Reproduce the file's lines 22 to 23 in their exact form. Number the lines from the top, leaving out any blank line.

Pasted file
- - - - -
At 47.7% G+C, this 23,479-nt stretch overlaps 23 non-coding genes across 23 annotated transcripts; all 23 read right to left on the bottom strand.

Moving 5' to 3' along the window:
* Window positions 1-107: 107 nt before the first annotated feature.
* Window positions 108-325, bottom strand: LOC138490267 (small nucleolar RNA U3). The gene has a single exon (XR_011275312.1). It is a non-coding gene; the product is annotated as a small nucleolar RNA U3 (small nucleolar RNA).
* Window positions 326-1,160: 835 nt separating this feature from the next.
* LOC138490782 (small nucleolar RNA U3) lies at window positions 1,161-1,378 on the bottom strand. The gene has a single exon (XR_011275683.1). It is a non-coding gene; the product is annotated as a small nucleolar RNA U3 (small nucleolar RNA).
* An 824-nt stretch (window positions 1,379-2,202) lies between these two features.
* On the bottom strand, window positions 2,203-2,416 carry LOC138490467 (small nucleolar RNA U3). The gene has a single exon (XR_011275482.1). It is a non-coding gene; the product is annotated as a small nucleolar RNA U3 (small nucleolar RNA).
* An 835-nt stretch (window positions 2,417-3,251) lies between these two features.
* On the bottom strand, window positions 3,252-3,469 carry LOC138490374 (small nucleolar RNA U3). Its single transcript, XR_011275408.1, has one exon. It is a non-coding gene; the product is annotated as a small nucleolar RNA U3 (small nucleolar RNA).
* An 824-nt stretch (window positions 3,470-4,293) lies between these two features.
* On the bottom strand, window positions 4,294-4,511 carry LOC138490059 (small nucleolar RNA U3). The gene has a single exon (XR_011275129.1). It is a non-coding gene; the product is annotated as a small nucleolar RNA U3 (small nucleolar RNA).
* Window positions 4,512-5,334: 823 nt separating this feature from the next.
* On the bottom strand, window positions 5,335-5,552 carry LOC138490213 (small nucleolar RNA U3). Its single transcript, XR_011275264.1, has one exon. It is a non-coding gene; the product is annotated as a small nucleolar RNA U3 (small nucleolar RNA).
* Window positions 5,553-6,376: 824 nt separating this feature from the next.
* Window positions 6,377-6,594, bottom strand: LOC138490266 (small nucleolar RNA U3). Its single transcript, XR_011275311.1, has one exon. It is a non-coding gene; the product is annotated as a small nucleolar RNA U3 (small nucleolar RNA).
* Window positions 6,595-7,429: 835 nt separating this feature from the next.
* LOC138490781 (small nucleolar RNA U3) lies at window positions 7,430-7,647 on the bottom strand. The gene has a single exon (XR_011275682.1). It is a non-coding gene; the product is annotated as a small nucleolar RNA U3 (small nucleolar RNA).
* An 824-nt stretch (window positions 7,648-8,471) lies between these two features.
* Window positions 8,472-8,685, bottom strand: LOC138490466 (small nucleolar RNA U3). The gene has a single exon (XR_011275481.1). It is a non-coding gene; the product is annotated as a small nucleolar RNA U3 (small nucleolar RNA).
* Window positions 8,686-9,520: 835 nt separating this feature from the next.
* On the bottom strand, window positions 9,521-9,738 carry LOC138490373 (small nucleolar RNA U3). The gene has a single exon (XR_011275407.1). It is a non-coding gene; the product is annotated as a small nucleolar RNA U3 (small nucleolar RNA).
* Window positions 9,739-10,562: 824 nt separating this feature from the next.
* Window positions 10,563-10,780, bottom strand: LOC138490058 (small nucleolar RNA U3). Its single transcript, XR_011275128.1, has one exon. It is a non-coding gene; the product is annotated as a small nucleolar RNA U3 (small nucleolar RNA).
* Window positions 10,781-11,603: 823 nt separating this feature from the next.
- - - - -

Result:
* On the bottom strand, window positions 9,521-9,738 carry LOC138490373 (small nucleolar RNA U3). The gene has a single exon (XR_011275407.1). It is a non-coding gene; the product is annotated as a small nucleolar RNA U3 (small nucleolar RNA).
* Window positions 9,739-10,562: 824 nt separating this feature from the next.